Mirela: So the Free Reading Zones project actually initiated in the US, with a company called Total Boox. It’s a company that I consulted for about three years. It’s an Israeli company that entered the US market about three years ago with a brand new model for reading ebooks and I was very drawn to it from the very beginning, because it was so radical.
It wasn’t about buying or selling, but simply about paying for only for what you read. Not per page, not per view, but for what you actually read, similar to how Skype works. If you load up your balance, and you read only a percentage of a book, you are only charged for that percentage.
Total Boox became a good model for libraries, because it offered instant, simultaneous access to books, which has been a major issue with public libraries in the United States — dealing with waiting lines, all kinds of restrictions placed on reading.
So the libraries that work with Total Boox had the option to make those books available instantly in places other than libraries. For example, parks. Any physical, any geographical area could be turned into a free reading zone where — with your library card, you can read.
So it’s basically going beyond the library walls to turn public spaces into these areas where culture is abundant, if you will. And it was a great way for libraries to attract more library card holders, and encourage more reading.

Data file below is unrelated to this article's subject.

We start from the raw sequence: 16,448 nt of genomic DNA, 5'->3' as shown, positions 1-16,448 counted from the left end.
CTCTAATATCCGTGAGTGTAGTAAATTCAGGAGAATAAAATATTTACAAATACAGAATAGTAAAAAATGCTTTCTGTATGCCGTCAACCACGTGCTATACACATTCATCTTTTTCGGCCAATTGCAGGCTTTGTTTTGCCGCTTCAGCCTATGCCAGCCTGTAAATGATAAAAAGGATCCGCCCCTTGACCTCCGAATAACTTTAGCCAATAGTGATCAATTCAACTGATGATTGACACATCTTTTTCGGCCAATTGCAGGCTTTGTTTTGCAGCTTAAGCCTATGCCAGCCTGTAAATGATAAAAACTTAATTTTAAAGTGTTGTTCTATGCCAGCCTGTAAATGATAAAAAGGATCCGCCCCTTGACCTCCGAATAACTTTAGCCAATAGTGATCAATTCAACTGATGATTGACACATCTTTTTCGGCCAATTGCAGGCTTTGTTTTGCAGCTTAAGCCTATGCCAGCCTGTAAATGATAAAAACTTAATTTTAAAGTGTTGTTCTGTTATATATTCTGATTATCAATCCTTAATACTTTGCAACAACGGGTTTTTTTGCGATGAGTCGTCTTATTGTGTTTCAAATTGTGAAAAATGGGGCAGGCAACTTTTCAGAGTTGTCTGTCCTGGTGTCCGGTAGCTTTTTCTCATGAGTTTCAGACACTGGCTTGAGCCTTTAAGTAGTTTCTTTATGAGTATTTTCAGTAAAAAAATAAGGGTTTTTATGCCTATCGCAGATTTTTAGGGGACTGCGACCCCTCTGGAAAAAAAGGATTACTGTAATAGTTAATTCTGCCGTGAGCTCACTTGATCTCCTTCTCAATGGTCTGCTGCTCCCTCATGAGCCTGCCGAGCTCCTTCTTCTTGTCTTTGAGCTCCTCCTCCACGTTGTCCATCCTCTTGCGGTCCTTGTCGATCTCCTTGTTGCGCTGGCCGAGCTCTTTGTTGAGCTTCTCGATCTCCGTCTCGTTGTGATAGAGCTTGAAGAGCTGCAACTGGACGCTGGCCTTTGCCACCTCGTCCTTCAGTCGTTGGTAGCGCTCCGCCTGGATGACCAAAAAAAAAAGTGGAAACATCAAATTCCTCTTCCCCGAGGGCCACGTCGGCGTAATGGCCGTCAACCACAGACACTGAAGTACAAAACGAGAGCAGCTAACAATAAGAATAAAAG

And then it dawned on me somewhere along the way — why do we have to only ask libraries to sponsor this reading? Why don’t we go beyond libraries? Why don’t we make reading available to people without restriction? Even asking them to put in a library card still means that you’re preferring library patrons in a certain area, so it’s still not 100% free.
That’s where the idea was born, the idea that the next step should be free reading anywhere, where reading is welcome. If a bank wants to sponsor people’s reading, or an insurance company or any kind of government entity or organization that supports literacy — it can.
And I felt that the Total Boox model was a really good one, again, because of that instant access, because there’s no buying and borrowing, and the books simply are always available and exposed for reading. So the idea then becomes — we transfer the cost of reading from the reader to the sponsor.